Nick Winham, whose job is overseeing a programme to recruit and train the next generation of talent for the software provider ServiceNow, is one of the California-based company’s culture champions, helping to run initiatives to keep its dispersed workforce feeling connected. He says the shift to remote working has resulted in many more people taking part in events such as quizzes. “When we did them at the office, we’d only get 15 people at most,” he says. “Doing them virtually, we’re getting 40 to 50. Other colleagues join in with their families.” Virtual yoga and meditation sessions are also proving to be much more popular than the real-life versions ever were.

For companies keen to introduce their own programmes, Winham’s tips include blocking off time during the working day for non-work sessions. His quizzes, for instance, are at 4pm on Thursdays, with a takeaway pizza prize for the winner. “It gets very competitive,” he says.

It helps to have a variety of ways that people can get involved. “It’s not one size fits all. A quiz won’t work for everyone,” Winham says. “Wellness won’t work for everyone. It’s a challenge but doing things virtually can work better. You give more people the chance to engage, so you can [end up with] a more inclusive culture online, by opening up opportunities for more people to interact with each other who maybe wouldn’t have done previously.”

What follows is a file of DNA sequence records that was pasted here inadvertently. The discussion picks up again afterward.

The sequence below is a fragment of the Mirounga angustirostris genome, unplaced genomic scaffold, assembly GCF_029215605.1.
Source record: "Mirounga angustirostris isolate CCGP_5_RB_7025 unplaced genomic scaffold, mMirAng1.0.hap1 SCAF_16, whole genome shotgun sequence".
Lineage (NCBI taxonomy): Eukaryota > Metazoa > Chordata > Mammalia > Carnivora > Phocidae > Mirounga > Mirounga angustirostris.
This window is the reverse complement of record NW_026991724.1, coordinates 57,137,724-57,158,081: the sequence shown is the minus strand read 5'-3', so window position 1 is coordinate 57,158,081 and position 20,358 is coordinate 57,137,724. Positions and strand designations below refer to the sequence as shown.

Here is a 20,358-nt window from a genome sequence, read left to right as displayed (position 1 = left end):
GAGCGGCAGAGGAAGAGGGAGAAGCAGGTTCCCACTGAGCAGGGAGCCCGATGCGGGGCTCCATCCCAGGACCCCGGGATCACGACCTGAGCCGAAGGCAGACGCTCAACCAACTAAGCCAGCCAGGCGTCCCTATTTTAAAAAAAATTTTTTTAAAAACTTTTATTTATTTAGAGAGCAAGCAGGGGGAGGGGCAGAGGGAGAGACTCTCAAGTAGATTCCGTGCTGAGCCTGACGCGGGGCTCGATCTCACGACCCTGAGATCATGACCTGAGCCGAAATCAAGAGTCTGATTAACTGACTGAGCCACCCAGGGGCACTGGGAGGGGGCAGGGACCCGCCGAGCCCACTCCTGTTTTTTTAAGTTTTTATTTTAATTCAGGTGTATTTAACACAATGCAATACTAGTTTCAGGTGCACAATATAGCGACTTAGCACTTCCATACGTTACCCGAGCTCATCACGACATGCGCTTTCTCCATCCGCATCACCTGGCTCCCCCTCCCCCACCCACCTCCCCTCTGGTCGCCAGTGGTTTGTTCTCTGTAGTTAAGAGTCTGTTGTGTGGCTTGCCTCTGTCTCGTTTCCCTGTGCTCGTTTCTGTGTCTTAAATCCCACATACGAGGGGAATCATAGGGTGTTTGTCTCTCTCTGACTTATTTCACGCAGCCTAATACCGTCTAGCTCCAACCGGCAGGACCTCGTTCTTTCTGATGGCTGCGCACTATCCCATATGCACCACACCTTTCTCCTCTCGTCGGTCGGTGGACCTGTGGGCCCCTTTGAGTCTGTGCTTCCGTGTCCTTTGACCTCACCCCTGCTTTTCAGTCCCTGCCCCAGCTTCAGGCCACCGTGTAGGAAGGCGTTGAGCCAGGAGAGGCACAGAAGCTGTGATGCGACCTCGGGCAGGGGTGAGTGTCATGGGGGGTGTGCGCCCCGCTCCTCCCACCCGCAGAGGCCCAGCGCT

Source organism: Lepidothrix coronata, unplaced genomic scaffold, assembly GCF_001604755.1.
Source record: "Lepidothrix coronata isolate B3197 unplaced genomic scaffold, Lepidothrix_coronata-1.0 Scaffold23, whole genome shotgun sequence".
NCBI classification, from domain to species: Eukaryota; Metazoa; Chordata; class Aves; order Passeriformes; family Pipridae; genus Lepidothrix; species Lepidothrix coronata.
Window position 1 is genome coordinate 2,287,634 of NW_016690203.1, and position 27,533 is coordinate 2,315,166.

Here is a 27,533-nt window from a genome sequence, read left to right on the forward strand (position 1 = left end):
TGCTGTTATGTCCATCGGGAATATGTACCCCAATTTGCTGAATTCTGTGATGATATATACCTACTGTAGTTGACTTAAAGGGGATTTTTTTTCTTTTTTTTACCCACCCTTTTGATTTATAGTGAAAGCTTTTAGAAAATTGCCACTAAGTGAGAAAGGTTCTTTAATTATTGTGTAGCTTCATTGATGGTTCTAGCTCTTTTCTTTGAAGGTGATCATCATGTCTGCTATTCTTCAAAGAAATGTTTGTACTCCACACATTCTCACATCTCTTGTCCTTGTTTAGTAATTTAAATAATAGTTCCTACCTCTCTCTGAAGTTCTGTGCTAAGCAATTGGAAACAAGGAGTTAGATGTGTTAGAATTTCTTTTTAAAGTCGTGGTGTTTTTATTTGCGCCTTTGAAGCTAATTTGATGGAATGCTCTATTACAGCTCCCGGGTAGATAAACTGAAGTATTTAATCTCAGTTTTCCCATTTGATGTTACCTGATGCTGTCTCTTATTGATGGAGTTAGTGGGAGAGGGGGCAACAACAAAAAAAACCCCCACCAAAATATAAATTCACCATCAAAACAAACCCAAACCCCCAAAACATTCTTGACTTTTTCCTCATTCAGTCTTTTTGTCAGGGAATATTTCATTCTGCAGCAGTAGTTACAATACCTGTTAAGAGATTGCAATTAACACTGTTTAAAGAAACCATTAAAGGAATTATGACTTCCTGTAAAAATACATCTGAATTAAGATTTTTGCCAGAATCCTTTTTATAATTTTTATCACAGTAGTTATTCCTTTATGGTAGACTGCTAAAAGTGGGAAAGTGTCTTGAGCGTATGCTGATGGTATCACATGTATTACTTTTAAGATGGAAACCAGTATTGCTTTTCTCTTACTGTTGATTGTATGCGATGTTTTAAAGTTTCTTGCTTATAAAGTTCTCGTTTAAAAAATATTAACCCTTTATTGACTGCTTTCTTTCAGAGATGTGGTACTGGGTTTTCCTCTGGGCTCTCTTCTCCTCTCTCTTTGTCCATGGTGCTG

A “step-up” challenge earlier this summer, where ServiceNow colleagues formed teams to record their daily step counts, proved popular thanks to a novel twist that saw two executive directors volunteer to do something different with their hair depending on how much money was raised during the week-long challenge. “That created engagement,” Winham says. “Step-up September” developed as a result, with teams from across Europe.

Related: No touchscreens, more space: welcome to the post-pandemic office?

Other activities encourage people to chat openly about the challenges of working from home, with some offering coping tips. “The main advice has been to take a break,” Winham says, adding that he went for a walk before talking to me.

London-based LocalGlobe, which invests in startup tech companies, hosts virtual “lunch and learn sessions” with guests as diverse as the founder of the small business supporter Funding Circle and a representative of the anti-poverty group Camden Giving. Emma Phillips, a partner at LocalGlobe, says she wants to do all she can to keep employees engaged and connected. “At the moment people are feeling more cut off and isolated than ever, and there is concern that once we’ve defeated Covid-19, we’ll have an even worse mental health pandemic on our hands.”

Often the simplest ideas can help compensate for the lack of in-person interaction. Online channels dedicated to different interests, from cats to physical fitness, work well at Degreed, says Emmons, although she steers clear of the HIIT workout and body-building chat. “Our London office manager has a virtual running club that she’s tried to convince me to join, but I’ve managed to dodge it so far!”